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    @DavidSiegel then let your answer stand by itself. It is both arrogant and disrespectful to post an answer, and downvote other answers. Sep 11, 2022 at 16:55

The question gives the example sentences:

(1) People often make a lot of mistakes in their live. (2) People often make a lot of mistakes in their lives.

Sentence (1) is clearly incorrect in that the singular of "lives" is "life", not "live". The word "live" is the base form of the verb "to live". The word can also be an adjective or adverb, but not a noun. See Merriam-Webste. So let us correct (1) to:

(1A) People often make a lot of mistakes in their life.

In my view (1A) is also incorrect, or at least unnatural. As this Google Ngram shows, the plural form of this construction is far more common, at least in the Google corpus.

Beyond Google, I feel that (1A) would imply a single shared life for all the people under discussion. That is, of course not the case. And while a listener or reader would know that is not the case, I think the form would strike most fluent speakrs as wrong, or at least odd and unusual. It would break the flow, and distract from the author's point. Form (2), on the other hand, is natural, and would not draw special attention. This is part of a more general situation in which ther is a group noun followed by a related countable noun. In most cases the countable noun is typically used in the plural form, but in some cases the singular has become customary in English. Some examples:

  • Most customers will draw on their accounts.
  • Most machines have off switches,
  • Most machines have an off switch.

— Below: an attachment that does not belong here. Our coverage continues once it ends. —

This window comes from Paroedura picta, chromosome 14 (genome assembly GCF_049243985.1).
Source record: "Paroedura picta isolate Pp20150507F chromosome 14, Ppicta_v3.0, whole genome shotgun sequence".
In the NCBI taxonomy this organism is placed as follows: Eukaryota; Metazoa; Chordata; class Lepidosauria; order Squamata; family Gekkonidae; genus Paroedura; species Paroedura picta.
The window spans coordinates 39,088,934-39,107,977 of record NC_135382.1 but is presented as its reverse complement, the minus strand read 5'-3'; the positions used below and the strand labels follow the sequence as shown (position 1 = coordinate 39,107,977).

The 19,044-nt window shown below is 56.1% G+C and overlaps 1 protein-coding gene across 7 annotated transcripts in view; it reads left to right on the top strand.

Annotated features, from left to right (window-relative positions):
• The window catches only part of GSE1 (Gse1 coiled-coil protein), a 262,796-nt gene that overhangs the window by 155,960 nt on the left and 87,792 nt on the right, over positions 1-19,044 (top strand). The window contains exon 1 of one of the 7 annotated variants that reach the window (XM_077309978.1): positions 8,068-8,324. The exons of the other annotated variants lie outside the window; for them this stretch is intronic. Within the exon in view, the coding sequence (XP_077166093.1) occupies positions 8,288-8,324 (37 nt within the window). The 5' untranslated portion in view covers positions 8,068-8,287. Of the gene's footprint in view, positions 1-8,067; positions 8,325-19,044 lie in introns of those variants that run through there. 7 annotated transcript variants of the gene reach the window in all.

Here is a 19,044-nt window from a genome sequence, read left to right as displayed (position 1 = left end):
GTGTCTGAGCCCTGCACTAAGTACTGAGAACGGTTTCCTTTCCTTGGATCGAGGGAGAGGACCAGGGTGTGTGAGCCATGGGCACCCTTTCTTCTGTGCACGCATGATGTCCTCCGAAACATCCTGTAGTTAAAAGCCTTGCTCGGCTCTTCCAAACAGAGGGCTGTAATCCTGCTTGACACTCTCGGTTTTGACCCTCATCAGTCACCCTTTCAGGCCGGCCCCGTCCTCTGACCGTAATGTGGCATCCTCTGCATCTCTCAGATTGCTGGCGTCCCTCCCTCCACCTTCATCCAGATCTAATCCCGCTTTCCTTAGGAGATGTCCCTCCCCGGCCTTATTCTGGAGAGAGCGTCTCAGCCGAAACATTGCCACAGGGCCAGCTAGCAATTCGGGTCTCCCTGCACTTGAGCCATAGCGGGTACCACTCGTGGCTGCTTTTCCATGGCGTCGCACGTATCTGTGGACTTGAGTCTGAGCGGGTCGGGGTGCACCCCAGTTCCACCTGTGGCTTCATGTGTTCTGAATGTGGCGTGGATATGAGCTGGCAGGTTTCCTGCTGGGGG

• Most employees spend several hours a day at their jobs.
  • Deciduous trees lose their leaves in the fall.
  • Balkan countries have been noted for their wars.
  • Programmers stereotypically drink cola and other caffeinated beverages.
  • A troop is only as good as its riders.
  • An organization depends on its members.
  • Many police wear uniforms.
  • Many police wear a uniform.

There is no clear rule that applies to each such case. Usage varies by the noun involved

  • When a subject of a general statement is “people “ in general, or a small undefined group of people have the same characteristics, sometimes “their” means each person, sometimes “their” means people. For English learners like me, when I can use their+ singular, or their+ plural. No rules here. Right? It just depends on the feelings of speakers. It is right when a speaker feel right?
    – LE HANH
    Sep 11, 2022 at 14:50
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    I don't understand how these singular/plural examples are supposed to be a definite answer. Yet you have dismissed my answer as wrong.. Sep 11, 2022 at 20:43
  • @Weather Vane I find your answer incorrect because it doesn't match usage/ Both my experience and google Ngrams find the plural far more common, but you say the singular is the only proper answer. Thew logic that the singular is used because each person has only one life in my view does not follow. The point of my answer is that there is no single rule. The examples demonstrate that in some (many) cases the plural is preferred, in some either can be used, and in some the singular is preferred. Sep 11, 2022 at 21:14